The implementation of market economic reforms has, therefore, always been an uncomfortable process for the Chinese Communist Party.
That’s because it has usually meant a relative loss of political control, as the party’s ideological apparatus has had to yield the political ground to a growing phalanx of professional economic and financial technocrats spawned across the various agencies of the Chinese state.
Just as China’s lumbering, Leviathan-like state-owned enterprises have had to yield market share to an army of nimble, entrepreneurial private firms.
And perhaps most critically of all, as the party itself has had to contend with the freer flow of information, ideas and people as China has opened its economy to the world.
Over the first 35 years of the reform process, implementation while uneven, has nonetheless produced spectacular economic results with which the world is now deeply familiar.
It has also, however, produced a number of significant financial and economic vulnerabilities, of which the inefficiency and indebtedness of China’s financial system has perhaps been the most problematic.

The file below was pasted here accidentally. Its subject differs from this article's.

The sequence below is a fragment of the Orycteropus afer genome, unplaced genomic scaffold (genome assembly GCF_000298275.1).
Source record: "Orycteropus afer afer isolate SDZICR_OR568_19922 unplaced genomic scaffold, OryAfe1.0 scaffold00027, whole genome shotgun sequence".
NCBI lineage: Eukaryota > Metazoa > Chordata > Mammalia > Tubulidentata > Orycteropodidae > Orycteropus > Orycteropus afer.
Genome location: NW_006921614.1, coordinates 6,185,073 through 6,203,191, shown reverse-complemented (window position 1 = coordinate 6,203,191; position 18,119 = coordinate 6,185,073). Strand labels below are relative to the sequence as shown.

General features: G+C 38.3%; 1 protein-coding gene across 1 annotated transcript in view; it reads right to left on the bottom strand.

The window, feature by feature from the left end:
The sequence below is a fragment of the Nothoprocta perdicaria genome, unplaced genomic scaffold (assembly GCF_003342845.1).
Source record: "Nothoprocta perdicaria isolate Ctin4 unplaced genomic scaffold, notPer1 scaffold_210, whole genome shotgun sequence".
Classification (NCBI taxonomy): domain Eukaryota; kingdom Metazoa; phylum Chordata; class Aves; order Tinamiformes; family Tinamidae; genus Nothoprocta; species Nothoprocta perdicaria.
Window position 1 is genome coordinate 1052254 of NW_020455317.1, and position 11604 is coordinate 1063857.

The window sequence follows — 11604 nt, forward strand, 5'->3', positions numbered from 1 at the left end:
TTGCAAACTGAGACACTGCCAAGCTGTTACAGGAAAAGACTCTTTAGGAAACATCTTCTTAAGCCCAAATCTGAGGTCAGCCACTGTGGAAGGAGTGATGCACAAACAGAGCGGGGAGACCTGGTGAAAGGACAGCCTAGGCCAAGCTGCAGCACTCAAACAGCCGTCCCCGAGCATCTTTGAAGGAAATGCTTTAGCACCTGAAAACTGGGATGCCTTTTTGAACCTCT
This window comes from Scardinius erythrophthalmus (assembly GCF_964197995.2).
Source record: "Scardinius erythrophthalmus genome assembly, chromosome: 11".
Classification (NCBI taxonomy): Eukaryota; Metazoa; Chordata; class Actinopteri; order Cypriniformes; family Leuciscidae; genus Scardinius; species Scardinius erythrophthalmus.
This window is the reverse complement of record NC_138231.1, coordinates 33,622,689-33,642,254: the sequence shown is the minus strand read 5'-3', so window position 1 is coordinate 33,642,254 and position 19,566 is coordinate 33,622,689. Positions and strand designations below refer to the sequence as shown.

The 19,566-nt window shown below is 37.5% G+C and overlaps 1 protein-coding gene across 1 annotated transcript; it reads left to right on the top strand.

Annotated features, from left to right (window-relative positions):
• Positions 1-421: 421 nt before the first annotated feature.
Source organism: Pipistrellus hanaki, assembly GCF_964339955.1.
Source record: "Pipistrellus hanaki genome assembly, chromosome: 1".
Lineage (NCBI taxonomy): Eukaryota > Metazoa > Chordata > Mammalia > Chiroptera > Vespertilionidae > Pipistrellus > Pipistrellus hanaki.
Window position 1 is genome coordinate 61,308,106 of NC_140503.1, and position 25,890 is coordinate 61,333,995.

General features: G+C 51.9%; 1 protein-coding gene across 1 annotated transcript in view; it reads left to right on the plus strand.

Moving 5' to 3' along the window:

Together with a party which, until the rise of Xi Jinping, had become deeply, perhaps terminally, corrupt.
Nonetheless, the trend-line was relatively clear, with an increasingly open economy producing a new generation of private firms at scale, gradually dominating the domestic market, and led by companies like Alibaba, beginning to take on the world.
The Economy Under Xi Jinping
But with Xi Jinping, the political-economy compact between the party and the market began to be re-written. Once again the process has been uneven, but the trend-line has been observably different to what we have seen before. Driven by a range of ideological, political and economic factors arising from China’s stock market crash of 2015, the core organising principle under Xi Jinping has been the reassertion of the centrality of the party.
Over the last seven years since Xi’s emergence as paramount leader in 2012, this process has gone through three, complex and largely unplanned phases.